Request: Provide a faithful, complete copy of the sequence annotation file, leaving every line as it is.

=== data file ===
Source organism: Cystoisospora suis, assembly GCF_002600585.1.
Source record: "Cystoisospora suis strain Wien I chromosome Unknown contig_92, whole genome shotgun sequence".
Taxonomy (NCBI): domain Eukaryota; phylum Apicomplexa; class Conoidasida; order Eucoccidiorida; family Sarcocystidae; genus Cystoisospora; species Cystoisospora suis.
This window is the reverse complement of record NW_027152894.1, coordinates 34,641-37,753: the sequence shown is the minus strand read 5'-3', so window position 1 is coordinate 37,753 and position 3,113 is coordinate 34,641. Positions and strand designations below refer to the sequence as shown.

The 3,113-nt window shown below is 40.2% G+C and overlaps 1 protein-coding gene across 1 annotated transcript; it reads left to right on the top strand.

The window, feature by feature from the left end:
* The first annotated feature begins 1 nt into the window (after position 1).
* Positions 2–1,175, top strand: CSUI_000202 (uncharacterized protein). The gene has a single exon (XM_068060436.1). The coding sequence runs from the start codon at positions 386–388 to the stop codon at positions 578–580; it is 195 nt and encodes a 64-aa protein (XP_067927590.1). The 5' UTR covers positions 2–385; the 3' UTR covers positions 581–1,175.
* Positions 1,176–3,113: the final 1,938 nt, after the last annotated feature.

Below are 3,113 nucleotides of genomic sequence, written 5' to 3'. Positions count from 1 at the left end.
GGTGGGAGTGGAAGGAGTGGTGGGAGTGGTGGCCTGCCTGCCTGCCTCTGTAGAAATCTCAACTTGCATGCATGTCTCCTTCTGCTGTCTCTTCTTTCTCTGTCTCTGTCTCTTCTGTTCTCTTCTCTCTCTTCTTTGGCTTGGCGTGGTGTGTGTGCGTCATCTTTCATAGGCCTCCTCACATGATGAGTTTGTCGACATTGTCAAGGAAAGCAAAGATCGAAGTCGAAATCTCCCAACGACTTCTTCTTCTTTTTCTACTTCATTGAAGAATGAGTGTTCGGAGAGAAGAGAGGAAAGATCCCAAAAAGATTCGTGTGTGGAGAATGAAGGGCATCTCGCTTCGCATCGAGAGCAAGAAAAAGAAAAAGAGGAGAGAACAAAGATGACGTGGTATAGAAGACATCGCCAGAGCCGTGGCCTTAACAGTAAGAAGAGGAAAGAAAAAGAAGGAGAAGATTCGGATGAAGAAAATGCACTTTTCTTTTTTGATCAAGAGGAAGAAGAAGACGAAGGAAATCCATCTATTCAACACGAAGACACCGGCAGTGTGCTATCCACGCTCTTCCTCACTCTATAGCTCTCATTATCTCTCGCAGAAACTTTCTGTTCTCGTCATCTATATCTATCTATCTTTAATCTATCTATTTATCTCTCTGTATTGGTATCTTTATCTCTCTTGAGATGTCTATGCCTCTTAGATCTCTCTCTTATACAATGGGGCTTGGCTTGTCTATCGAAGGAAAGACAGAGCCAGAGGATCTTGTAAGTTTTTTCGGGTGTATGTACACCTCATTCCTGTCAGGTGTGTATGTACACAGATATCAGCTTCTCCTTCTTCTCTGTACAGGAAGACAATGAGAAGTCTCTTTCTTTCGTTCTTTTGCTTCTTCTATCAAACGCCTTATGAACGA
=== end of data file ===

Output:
Source organism: Cystoisospora suis, assembly GCF_002600585.1.
Source record: "Cystoisospora suis strain Wien I chromosome Unknown contig_92, whole genome shotgun sequence".
Taxonomy (NCBI): domain Eukaryota; phylum Apicomplexa; class Conoidasida; order Eucoccidiorida; family Sarcocystidae; genus Cystoisospora; species Cystoisospora suis.
This window is the reverse complement of record NW_027152894.1, coordinates 34,641-37,753: the sequence shown is the minus strand read 5'-3', so window position 1 is coordinate 37,753 and position 3,113 is coordinate 34,641. Positions and strand designations below refer to the sequence as shown.

The 3,113-nt window shown below is 40.2% G+C and overlaps 1 protein-coding gene across 1 annotated transcript; it reads left to right on the top strand.

The window, feature by feature from the left end:
* The first annotated feature begins 1 nt into the window (after position 1).
* Positions 2–1,175, top strand: CSUI_000202 (uncharacterized protein). The gene has a single exon (XM_068060436.1). The coding sequence runs from the start codon at positions 386–388 to the stop codon at positions 578–580; it is 195 nt and encodes a 64-aa protein (XP_067927590.1). The 5' UTR covers positions 2–385; the 3' UTR covers positions 581–1,175.
* Positions 1,176–3,113: the final 1,938 nt, after the last annotated feature.

Below are 3,113 nucleotides of genomic sequence, written 5' to 3'. Positions count from 1 at the left end.
GGTGGGAGTGGAAGGAGTGGTGGGAGTGGTGGCCTGCCTGCCTGCCTCTGTAGAAATCTCAACTTGCATGCATGTCTCCTTCTGCTGTCTCTTCTTTCTCTGTCTCTGTCTCTTCTGTTCTCTTCTCTCTCTTCTTTGGCTTGGCGTGGTGTGTGTGCGTCATCTTTCATAGGCCTCCTCACATGATGAGTTTGTCGACATTGTCAAGGAAAGCAAAGATCGAAGTCGAAATCTCCCAACGACTTCTTCTTCTTTTTCTACTTCATTGAAGAATGAGTGTTCGGAGAGAAGAGAGGAAAGATCCCAAAAAGATTCGTGTGTGGAGAATGAAGGGCATCTCGCTTCGCATCGAGAGCAAGAAAAAGAAAAAGAGGAGAGAACAAAGATGACGTGGTATAGAAGACATCGCCAGAGCCGTGGCCTTAACAGTAAGAAGAGGAAAGAAAAAGAAGGAGAAGATTCGGATGAAGAAAATGCACTTTTCTTTTTTGATCAAGAGGAAGAAGAAGACGAAGGAAATCCATCTATTCAACACGAAGACACCGGCAGTGTGCTATCCACGCTCTTCCTCACTCTATAGCTCTCATTATCTCTCGCAGAAACTTTCTGTTCTCGTCATCTATATCTATCTATCTTTAATCTATCTATTTATCTCTCTGTATTGGTATCTTTATCTCTCTTGAGATGTCTATGCCTCTTAGATCTCTCTCTTATACAATGGGGCTTGGCTTGTCTATCGAAGGAAAGACAGAGCCAGAGGATCTTGTAAGTTTTTTCGGGTGTATGTACACCTCATTCCTGTCAGGTGTGTATGTACACAGATATCAGCTTCTCCTTCTTCTCTGTACAGGAAGACAATGAGAAGTCTCTTTCTTTCGTTCTTTTGCTTCTTCTATCAAACGCCTTATGAACGA